The Master discoursed on the Torah. He may have spoken of the promises God gave to Abraham regarding his heir, a promised seed that stood to inherit the land and through whom all nations are to be blessed. He must have discussed the significance of the sacrifice of Isaac who, according to Jewish tradition, actually died on Abraham’s altar and rose back to life. He could not have neglected the story of Joseph, the favored son rejected by his brothers. The mysterious stranger surely spoke of Moses whose death outside the promised land allowed Israel to enter under Joshua. The Torah contains many other topics for messianic discourse, including the sacrificial system with all its ceremonies and rites, which lend themselves so well to Yeshua’s suffering on behalf of others.

The Master discoursed on the Prophets. He reminded them of the prophecy in Daniel that says, “The Messiah will be cut off and have nothing, and the people of the prince who is to come will destroy the city and the sanctuary” (Daniel 9:26). He must have reminded them of passages like Zechariah 12:10 or Amos 8:9 where the sun turns dark at midday and the house of Israel mourns over the one they pierced as one mourns for an only son. He certainly directed them to consider the servant of the LORD prophecies in Isaiah, particularly the potent prophecies of the suffering servant in Isaiah 52:13-53:12. Several other pertinent prophecies could be cited.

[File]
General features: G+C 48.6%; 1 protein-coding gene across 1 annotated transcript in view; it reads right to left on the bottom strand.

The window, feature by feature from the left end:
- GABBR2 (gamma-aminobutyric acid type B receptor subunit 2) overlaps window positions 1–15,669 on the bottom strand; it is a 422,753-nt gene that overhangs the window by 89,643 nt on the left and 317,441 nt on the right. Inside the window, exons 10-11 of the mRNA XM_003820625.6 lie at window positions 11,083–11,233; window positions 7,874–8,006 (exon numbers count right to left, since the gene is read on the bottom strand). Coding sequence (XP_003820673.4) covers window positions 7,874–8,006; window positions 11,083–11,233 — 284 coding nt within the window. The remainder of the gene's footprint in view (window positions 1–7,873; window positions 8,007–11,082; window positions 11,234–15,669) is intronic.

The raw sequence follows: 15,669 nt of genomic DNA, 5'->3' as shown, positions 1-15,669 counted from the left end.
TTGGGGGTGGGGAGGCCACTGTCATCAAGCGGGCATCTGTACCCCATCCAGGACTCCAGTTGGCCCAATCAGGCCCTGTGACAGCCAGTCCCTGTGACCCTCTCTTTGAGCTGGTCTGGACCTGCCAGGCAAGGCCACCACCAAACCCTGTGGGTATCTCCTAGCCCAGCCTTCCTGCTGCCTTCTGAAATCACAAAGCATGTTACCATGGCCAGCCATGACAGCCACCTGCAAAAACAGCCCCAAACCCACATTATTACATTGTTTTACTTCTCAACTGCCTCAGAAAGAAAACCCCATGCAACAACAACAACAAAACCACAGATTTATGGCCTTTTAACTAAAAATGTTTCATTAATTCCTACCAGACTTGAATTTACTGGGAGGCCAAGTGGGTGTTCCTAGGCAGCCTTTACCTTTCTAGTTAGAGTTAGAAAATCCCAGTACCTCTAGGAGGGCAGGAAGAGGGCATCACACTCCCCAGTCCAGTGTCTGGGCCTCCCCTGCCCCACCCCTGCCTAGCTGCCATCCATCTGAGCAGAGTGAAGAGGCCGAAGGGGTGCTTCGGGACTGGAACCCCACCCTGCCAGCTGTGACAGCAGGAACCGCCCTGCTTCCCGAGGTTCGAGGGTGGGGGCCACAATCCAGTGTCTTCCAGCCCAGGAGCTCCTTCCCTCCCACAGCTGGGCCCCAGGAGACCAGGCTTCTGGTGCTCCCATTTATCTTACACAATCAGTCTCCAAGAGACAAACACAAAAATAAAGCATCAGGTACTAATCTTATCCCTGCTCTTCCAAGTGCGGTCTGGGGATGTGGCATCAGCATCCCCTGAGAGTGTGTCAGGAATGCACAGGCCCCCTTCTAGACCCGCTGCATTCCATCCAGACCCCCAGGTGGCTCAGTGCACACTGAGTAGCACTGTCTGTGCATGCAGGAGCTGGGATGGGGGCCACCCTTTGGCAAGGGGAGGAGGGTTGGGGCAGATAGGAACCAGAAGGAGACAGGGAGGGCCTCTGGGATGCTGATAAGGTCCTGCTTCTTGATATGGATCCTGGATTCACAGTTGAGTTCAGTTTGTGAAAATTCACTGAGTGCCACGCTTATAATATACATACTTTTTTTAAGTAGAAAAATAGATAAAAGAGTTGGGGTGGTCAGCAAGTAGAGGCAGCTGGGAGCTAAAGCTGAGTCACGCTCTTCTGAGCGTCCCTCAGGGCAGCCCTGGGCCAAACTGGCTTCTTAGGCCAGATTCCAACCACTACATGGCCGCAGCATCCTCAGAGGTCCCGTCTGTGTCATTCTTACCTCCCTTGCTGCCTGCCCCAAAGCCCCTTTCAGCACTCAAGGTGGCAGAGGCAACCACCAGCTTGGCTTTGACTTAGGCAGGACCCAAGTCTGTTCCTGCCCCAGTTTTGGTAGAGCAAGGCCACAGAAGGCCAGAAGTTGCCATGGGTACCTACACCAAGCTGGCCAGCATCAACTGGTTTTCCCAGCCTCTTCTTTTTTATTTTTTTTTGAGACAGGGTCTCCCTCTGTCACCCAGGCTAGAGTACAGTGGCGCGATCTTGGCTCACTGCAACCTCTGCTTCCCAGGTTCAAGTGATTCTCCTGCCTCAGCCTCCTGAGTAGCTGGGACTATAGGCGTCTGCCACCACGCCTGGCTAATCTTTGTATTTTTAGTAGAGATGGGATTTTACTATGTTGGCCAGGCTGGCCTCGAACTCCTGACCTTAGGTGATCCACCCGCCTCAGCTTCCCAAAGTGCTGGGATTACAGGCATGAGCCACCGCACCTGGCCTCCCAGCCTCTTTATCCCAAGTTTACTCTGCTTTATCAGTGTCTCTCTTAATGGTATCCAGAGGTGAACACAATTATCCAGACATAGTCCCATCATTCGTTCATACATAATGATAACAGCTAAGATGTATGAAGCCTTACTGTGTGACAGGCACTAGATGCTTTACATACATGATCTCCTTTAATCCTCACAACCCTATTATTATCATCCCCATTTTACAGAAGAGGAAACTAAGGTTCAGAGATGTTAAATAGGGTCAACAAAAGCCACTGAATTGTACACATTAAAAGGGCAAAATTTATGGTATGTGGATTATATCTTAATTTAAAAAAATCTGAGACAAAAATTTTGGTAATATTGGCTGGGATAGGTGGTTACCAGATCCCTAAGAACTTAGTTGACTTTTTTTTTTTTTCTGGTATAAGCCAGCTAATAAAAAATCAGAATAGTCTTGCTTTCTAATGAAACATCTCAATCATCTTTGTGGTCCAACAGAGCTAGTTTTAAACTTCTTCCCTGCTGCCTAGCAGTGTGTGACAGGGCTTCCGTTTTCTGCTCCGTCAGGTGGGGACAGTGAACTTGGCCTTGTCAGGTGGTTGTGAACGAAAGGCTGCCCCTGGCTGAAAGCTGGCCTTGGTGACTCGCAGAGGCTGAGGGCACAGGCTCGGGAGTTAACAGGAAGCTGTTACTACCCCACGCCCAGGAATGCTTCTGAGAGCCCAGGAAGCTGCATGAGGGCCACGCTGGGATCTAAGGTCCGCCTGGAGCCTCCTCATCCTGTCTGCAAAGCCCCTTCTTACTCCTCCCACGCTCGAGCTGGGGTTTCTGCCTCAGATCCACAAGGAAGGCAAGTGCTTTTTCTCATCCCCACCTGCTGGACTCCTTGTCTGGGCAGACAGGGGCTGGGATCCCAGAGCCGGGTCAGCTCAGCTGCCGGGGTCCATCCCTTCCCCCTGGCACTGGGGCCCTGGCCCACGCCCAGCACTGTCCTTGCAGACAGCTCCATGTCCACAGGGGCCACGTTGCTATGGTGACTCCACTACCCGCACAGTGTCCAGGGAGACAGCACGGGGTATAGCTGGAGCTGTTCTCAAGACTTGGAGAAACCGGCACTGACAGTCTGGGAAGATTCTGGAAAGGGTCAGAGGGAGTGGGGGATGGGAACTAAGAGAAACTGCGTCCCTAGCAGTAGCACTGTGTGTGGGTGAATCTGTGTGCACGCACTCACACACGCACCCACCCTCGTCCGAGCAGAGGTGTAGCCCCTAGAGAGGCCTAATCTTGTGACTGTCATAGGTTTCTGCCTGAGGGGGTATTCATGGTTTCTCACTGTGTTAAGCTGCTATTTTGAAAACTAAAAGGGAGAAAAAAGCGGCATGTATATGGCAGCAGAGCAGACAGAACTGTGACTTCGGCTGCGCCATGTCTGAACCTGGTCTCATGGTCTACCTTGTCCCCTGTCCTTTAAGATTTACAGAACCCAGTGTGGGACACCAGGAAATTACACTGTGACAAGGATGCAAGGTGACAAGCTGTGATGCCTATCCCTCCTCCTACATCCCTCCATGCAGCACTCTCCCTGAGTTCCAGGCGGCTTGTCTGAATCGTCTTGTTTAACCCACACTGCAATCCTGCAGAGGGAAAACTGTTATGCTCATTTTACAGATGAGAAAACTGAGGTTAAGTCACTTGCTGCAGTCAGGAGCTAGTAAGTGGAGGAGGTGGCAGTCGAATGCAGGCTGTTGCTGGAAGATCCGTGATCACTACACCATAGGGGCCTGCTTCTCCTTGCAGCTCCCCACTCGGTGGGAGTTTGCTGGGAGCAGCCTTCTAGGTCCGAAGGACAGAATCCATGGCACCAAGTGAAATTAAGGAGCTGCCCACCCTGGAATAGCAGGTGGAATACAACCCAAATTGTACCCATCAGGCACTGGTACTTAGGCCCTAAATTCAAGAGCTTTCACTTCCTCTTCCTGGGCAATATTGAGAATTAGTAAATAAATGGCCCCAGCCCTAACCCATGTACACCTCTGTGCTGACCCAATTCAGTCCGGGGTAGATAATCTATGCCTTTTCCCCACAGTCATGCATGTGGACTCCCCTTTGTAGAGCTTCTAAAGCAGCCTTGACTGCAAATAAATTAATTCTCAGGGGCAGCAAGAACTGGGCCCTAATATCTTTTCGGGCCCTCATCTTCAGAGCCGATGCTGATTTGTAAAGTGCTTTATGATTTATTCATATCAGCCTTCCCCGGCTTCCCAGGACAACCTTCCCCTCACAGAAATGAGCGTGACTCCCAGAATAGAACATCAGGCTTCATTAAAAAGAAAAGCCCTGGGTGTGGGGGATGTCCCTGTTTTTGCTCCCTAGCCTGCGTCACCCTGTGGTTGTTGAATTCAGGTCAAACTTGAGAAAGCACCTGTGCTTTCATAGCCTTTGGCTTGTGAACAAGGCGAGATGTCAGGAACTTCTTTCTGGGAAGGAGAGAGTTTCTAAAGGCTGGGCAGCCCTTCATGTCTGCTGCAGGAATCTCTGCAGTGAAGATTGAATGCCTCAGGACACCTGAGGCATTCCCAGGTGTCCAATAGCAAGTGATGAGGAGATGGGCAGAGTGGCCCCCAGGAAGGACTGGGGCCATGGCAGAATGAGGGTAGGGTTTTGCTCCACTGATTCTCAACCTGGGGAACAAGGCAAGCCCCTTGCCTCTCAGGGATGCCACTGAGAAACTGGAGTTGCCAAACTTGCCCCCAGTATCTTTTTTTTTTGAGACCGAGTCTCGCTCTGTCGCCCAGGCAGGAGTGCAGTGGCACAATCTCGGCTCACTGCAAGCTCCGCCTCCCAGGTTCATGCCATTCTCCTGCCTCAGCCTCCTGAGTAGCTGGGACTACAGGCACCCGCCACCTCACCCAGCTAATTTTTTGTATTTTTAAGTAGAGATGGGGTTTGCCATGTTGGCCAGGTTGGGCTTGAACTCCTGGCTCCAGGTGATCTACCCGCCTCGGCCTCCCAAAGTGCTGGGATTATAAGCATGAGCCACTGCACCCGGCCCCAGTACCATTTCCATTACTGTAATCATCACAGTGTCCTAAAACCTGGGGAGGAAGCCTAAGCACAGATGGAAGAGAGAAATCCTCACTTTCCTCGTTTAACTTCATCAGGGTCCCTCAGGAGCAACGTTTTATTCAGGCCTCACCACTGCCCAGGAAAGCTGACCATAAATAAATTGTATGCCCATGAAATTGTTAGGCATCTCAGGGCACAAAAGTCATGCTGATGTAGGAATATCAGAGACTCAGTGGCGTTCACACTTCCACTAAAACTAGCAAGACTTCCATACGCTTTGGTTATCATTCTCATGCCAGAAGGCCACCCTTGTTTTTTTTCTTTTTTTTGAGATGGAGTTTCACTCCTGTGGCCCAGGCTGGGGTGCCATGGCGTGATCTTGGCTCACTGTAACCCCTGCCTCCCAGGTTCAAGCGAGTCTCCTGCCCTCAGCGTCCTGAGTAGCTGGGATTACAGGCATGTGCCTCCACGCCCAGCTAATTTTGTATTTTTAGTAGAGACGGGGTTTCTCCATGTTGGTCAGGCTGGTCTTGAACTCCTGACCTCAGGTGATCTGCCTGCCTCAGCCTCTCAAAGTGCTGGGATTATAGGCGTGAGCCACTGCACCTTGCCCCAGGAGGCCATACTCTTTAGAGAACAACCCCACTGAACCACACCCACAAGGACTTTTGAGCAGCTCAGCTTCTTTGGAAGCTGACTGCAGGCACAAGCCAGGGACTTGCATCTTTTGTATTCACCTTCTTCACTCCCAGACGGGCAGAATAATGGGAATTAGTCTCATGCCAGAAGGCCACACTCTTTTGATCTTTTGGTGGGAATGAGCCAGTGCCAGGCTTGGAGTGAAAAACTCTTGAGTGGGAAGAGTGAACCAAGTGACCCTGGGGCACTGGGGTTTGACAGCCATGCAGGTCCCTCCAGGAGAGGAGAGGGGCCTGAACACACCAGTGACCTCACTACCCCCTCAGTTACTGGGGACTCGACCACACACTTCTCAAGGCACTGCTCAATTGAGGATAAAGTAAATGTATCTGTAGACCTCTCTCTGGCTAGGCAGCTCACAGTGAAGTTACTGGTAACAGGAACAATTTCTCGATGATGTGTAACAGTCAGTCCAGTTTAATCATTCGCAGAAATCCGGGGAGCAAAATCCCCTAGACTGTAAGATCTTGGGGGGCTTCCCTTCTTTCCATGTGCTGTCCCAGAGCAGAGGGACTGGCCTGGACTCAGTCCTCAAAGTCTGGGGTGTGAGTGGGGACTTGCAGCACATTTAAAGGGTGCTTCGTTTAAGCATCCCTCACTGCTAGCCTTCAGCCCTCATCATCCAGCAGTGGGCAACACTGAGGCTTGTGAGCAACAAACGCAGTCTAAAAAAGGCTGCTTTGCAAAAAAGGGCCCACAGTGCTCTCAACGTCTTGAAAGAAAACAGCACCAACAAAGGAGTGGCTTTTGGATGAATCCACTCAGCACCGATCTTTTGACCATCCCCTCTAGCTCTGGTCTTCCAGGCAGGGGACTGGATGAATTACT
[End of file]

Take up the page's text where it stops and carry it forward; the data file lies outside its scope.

The Master discoursed on the Writings. He might have turned their minds to any number of psalms, which describe the tribulations and triumphs of David and frequently speak of God’s deliverance from death and of His gift of life. The apostles reinterpreted the Psalms to apply them to Messiah the Son of David.

By the end of the discourse, the disciples understood how the whole Tanach could be understood to point toward Yeshua.

The eDisciple

A weekly teaching email with insight into the stories and teachings of the Master.
Disappointment and disillusionment are the real illusion. Joy is merely concealed, walking along with us in disguise.
The Concealment of Joy

The Concealment of Joy

As the stranger drew up alongside the two travelers, He inquired, “What are these words that you are exchanging with one another as you are walking?” (Luke 24:17). The two disciples stopped on the road to face the stranger. They looked sorrowful and downcast.